What's in a Name?
Typifying Artist Entrepreneurship in Community Based Training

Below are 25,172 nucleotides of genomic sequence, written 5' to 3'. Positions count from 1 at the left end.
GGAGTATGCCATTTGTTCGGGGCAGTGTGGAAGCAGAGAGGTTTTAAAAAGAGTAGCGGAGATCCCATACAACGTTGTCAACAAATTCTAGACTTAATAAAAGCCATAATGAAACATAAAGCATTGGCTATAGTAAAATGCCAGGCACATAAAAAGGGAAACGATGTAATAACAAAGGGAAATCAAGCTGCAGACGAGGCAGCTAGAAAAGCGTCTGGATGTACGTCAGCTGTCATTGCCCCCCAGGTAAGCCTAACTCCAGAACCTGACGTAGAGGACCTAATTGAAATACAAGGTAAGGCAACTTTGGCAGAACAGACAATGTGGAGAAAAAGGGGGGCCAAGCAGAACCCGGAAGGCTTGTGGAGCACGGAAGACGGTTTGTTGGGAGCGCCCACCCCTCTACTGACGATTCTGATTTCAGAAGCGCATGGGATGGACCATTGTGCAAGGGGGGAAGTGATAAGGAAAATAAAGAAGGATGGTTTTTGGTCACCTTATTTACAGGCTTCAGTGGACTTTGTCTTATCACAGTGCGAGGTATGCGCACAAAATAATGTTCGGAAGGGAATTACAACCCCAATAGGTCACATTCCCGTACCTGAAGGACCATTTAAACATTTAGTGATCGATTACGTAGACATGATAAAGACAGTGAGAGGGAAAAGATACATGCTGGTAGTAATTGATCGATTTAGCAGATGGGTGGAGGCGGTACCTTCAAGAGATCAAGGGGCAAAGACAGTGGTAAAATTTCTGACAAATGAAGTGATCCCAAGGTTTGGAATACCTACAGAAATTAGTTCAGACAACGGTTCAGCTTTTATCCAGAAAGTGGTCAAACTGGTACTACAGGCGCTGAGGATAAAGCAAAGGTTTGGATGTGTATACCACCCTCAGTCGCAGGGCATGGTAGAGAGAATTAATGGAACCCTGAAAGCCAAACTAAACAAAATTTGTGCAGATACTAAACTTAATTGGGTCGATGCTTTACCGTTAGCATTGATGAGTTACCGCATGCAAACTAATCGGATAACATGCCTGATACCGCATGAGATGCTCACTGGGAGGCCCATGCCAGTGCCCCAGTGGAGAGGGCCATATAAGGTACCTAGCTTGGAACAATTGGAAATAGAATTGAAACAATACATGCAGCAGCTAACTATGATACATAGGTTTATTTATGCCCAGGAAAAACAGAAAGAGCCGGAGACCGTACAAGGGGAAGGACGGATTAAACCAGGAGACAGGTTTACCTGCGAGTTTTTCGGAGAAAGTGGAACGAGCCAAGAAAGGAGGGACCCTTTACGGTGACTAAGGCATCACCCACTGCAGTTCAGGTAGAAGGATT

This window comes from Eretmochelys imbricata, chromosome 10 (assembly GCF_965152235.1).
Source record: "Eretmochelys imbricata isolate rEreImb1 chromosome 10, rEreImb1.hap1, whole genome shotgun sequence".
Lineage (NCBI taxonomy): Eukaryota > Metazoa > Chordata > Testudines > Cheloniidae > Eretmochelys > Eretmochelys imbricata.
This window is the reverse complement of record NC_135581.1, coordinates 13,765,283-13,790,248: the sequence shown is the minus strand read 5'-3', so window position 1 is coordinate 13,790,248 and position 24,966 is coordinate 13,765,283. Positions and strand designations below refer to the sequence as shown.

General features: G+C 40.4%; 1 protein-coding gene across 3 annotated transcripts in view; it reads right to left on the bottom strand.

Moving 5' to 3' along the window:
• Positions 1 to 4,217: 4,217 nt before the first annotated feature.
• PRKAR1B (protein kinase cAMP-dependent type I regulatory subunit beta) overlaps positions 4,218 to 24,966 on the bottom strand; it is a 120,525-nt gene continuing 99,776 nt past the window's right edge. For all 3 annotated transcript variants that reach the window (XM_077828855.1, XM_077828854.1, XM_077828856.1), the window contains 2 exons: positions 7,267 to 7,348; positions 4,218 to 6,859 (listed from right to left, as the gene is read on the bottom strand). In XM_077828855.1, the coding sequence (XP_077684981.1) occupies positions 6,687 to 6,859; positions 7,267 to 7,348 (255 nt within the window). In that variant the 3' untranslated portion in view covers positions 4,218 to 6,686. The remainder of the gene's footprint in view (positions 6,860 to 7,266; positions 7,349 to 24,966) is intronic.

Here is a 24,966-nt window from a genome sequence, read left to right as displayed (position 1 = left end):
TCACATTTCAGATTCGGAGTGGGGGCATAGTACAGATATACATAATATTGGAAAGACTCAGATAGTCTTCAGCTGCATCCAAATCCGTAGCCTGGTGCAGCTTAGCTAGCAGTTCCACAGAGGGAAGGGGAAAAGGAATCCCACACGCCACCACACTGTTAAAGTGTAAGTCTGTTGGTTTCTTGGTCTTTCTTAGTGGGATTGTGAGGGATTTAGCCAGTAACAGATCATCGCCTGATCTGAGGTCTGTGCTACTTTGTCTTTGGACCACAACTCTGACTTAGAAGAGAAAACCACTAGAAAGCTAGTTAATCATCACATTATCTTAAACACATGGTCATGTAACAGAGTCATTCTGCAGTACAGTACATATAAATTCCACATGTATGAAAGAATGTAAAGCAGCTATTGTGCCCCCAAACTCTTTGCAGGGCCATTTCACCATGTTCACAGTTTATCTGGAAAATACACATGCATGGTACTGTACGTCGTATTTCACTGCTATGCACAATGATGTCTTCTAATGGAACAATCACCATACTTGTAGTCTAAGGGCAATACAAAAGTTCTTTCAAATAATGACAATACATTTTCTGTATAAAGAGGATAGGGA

This article deploys the term “artist-producer” to respond to Gary D. Beckman's (2007) call for an effective definition for artist entrepreneurship, one that illustrates the productive work that artists do and counters longstanding romantic notions of artists as creative geniuses who are unconcerned with commerce. Unpacking the term entrepreneur historically and focusing on its troubling relationship to class, race, and gender, even among entrepreneurship scholars, I illustrate how and why many artists still resist the de facto entrepreneur label even as they take what many identify as entrepreneurial approaches. Returning to Beckman's domain of training, though outside of the university setting, I show how a number of contemporary community-based artist training and professional development programs across the U.S. reflect, even nurture, the longstanding artist ambivalence to entrepreneurship even as they fulfill some of its key dynamics; moreover, I note how these programs are creating a very specific approach to entrepreneurship, or entrepreneurs, by training what I call “artist-producers”—artists capable of balancing both their expressive ambitions with their material concerns in strategic ways. Ultimately, the artist-producer designation illustrates what many scholars, artists and arts organizers talk about when we talk about artist entrepreneurship; it defines a type of entrepreneurship that by its very structure acknowledges the nation's weak cultural infrastructure and offers a collaborative, productive, even sustainable way of working for artists.